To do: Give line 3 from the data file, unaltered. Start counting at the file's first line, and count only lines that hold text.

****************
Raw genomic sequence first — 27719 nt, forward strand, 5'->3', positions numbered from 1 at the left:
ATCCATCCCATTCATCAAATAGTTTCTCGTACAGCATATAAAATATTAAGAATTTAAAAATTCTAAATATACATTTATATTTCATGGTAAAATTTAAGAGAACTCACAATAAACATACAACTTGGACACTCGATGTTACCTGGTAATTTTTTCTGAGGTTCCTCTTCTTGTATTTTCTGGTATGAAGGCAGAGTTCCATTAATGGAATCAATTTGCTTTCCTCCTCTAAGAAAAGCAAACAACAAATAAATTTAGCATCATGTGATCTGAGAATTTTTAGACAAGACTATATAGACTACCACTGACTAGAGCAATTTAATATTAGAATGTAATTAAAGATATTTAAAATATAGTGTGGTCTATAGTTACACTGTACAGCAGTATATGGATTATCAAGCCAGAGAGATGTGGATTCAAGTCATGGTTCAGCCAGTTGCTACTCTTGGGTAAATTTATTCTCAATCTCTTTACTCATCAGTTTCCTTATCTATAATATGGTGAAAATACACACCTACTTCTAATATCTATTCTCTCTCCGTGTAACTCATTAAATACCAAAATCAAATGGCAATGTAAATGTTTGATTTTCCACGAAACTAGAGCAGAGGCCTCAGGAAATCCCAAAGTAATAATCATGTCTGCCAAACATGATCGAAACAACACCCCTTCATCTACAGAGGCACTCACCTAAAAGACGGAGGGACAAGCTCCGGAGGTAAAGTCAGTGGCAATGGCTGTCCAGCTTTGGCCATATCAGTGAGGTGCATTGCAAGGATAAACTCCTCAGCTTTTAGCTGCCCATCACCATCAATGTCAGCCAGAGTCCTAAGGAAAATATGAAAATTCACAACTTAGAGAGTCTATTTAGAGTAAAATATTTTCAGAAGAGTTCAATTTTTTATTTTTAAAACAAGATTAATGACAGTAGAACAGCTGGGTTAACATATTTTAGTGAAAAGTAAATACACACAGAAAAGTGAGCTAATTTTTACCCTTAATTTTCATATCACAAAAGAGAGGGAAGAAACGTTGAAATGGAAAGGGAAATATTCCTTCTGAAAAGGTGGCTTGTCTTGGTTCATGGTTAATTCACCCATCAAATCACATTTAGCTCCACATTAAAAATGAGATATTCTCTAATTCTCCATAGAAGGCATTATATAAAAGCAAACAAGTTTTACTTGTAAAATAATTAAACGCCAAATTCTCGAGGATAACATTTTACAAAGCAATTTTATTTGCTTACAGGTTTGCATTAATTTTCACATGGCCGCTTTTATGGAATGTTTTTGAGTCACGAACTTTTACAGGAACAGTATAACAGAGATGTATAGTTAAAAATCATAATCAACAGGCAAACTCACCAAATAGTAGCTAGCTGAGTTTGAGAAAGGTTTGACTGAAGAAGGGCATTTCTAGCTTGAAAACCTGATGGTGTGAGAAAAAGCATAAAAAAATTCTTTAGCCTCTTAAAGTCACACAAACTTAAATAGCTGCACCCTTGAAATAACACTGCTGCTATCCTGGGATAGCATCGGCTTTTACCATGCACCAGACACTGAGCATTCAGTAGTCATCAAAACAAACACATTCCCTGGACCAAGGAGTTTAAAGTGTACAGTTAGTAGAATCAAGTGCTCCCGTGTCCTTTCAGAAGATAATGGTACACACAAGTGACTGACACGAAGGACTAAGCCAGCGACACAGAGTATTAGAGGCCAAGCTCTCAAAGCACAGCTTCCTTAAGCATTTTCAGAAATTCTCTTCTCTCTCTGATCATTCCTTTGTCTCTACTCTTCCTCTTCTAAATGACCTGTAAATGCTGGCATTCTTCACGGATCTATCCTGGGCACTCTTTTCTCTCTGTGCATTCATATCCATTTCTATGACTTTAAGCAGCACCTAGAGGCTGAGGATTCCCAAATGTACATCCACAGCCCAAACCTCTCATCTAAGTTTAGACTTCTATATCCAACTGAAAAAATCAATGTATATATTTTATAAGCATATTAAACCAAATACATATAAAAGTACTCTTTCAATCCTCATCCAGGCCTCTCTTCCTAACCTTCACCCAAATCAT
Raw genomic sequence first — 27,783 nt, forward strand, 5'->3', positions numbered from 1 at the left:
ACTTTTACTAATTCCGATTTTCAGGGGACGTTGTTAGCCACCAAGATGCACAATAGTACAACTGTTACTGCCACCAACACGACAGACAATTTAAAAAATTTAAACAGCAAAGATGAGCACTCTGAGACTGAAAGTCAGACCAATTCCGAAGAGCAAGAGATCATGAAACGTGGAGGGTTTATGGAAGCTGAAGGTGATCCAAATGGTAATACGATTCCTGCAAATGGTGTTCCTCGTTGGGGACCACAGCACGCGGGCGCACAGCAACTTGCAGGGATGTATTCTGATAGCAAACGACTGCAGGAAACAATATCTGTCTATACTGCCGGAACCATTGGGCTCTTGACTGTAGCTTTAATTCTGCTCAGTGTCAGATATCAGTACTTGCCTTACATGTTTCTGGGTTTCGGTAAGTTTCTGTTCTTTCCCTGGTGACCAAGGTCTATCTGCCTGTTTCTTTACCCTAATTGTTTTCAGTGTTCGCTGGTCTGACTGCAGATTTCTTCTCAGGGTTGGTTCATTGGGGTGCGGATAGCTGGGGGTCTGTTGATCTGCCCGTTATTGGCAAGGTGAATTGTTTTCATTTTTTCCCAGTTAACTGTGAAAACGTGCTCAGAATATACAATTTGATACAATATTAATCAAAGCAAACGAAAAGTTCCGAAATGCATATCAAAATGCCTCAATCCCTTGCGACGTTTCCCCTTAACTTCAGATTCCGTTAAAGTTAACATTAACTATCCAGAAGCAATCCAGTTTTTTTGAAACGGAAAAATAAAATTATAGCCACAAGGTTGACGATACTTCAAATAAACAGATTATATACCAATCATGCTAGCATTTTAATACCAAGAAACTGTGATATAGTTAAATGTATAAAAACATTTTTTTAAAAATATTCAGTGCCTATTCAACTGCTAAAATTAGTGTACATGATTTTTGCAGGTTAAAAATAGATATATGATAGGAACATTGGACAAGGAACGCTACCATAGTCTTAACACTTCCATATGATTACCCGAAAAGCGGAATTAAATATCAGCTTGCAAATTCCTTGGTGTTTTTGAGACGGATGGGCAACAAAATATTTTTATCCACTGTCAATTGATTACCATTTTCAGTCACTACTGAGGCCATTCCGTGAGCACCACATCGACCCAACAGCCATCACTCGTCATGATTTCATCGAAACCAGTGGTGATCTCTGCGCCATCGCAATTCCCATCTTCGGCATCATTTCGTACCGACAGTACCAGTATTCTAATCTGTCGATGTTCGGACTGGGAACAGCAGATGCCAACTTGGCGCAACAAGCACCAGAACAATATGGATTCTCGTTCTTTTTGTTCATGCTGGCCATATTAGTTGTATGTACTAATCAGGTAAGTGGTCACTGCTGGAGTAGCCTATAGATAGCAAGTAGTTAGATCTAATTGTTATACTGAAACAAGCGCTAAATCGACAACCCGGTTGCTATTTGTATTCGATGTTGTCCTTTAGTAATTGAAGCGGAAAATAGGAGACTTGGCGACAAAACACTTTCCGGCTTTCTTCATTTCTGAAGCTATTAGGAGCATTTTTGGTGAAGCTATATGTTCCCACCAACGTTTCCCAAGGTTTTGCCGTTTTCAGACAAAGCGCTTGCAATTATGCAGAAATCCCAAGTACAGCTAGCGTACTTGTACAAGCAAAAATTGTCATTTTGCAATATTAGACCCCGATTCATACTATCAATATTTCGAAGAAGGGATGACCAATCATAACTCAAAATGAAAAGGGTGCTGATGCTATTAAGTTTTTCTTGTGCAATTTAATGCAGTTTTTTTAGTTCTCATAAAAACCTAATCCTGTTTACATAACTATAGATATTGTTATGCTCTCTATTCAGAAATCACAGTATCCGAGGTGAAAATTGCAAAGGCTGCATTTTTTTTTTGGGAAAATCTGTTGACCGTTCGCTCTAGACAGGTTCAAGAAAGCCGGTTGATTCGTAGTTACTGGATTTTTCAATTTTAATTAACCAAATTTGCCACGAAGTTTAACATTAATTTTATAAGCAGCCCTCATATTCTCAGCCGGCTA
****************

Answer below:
Raw genomic sequence first — 27,783 nt, forward strand, 5'->3', positions numbered from 1 at the left: